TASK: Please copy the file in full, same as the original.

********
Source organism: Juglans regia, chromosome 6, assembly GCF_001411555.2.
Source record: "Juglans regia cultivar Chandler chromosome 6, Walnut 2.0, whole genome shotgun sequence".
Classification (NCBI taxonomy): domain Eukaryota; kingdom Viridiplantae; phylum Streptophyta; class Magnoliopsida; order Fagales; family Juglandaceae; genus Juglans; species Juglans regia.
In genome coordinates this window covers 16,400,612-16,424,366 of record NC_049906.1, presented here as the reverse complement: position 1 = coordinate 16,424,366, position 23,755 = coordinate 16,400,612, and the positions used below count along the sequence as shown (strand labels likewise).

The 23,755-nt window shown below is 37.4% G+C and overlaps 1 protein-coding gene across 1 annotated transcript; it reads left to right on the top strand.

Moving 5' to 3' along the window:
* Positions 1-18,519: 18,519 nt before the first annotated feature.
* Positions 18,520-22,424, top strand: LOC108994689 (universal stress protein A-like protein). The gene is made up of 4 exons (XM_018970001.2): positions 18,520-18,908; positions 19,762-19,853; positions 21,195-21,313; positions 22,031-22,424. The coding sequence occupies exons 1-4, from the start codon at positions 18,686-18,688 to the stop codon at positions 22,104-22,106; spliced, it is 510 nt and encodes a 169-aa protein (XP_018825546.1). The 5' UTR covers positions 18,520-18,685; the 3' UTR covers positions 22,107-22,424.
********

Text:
Source organism: Juglans regia, chromosome 6, assembly GCF_001411555.2.
Source record: "Juglans regia cultivar Chandler chromosome 6, Walnut 2.0, whole genome shotgun sequence".
Classification (NCBI taxonomy): domain Eukaryota; kingdom Viridiplantae; phylum Streptophyta; class Magnoliopsida; order Fagales; family Juglandaceae; genus Juglans; species Juglans regia.
In genome coordinates this window covers 16,400,612-16,424,366 of record NC_049906.1, presented here as the reverse complement: position 1 = coordinate 16,424,366, position 23,755 = coordinate 16,400,612, and the positions used below count along the sequence as shown (strand labels likewise).

The 23,755-nt window shown below is 37.4% G+C and overlaps 1 protein-coding gene across 1 annotated transcript; it reads left to right on the top strand.

Moving 5' to 3' along the window:
* Positions 1-18,519: 18,519 nt before the first annotated feature.
* Positions 18,520-22,424, top strand: LOC108994689 (universal stress protein A-like protein). The gene is made up of 4 exons (XM_018970001.2): positions 18,520-18,908; positions 19,762-19,853; positions 21,195-21,313; positions 22,031-22,424. The coding sequence occupies exons 1-4, from the start codon at positions 18,686-18,688 to the stop codon at positions 22,104-22,106; spliced, it is 510 nt and encodes a 169-aa protein (XP_018825546.1). The 5' UTR covers positions 18,520-18,685; the 3' UTR covers positions 22,107-22,424.